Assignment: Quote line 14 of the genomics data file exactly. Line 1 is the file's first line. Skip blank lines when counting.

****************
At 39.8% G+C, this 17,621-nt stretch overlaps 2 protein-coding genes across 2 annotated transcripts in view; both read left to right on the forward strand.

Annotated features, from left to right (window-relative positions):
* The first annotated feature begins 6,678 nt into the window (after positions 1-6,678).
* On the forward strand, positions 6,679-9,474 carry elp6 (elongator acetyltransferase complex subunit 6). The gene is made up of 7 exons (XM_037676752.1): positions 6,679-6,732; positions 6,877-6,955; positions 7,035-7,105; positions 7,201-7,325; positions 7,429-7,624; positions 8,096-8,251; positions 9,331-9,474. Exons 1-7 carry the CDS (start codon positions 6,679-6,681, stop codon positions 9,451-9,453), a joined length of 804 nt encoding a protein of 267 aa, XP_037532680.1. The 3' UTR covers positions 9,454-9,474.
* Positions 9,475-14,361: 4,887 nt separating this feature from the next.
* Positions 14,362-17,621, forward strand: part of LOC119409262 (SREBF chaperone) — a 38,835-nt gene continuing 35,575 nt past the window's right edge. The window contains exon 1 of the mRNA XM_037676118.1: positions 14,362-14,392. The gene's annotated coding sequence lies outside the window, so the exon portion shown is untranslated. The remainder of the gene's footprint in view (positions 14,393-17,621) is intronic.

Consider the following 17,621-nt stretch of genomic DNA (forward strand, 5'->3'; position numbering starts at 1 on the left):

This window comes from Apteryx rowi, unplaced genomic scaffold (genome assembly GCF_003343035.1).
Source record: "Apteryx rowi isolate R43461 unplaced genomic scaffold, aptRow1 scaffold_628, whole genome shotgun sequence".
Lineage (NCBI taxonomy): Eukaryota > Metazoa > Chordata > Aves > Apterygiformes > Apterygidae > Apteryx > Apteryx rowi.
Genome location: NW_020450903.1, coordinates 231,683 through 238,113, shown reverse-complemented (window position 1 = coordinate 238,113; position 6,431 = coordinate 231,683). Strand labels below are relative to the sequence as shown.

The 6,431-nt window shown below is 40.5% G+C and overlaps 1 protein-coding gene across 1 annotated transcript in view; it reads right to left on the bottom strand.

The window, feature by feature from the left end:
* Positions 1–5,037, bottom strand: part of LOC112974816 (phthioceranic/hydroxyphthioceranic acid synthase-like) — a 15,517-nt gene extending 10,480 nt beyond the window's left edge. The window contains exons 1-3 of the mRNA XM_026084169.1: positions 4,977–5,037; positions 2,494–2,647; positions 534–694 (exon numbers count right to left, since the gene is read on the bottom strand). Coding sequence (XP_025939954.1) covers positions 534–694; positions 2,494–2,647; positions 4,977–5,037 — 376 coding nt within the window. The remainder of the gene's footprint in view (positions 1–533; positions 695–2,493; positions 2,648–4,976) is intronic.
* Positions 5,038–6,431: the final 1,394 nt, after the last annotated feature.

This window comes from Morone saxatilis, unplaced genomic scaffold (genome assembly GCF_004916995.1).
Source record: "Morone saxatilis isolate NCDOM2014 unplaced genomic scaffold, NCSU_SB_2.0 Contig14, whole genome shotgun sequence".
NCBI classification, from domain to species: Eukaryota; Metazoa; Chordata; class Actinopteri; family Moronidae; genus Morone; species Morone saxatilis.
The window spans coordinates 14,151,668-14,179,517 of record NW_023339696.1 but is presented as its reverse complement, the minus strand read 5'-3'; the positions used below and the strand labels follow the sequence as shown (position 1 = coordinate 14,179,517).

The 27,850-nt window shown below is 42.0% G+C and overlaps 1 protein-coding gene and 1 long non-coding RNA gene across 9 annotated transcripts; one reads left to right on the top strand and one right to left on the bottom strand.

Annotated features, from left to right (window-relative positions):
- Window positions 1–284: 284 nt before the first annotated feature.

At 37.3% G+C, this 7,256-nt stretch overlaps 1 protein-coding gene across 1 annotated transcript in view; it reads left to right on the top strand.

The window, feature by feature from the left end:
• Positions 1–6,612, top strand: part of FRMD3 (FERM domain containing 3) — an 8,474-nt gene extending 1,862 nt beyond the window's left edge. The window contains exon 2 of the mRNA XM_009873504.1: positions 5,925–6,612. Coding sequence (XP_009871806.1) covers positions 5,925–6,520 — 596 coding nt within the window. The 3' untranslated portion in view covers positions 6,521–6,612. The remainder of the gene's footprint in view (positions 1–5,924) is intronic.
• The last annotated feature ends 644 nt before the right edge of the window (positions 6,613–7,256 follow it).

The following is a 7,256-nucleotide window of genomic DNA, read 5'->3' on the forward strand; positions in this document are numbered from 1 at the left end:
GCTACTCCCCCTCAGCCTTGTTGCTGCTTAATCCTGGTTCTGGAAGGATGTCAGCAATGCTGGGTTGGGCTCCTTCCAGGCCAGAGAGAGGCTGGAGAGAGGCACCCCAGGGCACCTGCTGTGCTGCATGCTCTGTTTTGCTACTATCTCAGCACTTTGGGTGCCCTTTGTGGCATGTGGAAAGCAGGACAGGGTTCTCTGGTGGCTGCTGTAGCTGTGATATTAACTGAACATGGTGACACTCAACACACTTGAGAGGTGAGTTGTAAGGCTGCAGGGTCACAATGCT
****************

* Positions 1–5,037, bottom strand: part of LOC112974816 (phthioceranic/hydroxyphthioceranic acid synthase-like) — a 15,517-nt gene extending 10,480 nt beyond the window's left edge. The window contains exons 1-3 of the mRNA XM_026084169.1: positions 4,977–5,037; positions 2,494–2,647; positions 534–694 (exon numbers count right to left, since the gene is read on the bottom strand). Coding sequence (XP_025939954.1) covers positions 534–694; positions 2,494–2,647; positions 4,977–5,037 — 376 coding nt within the window. The remainder of the gene's footprint in view (positions 1–533; positions 695–2,493; positions 2,648–4,976) is intronic.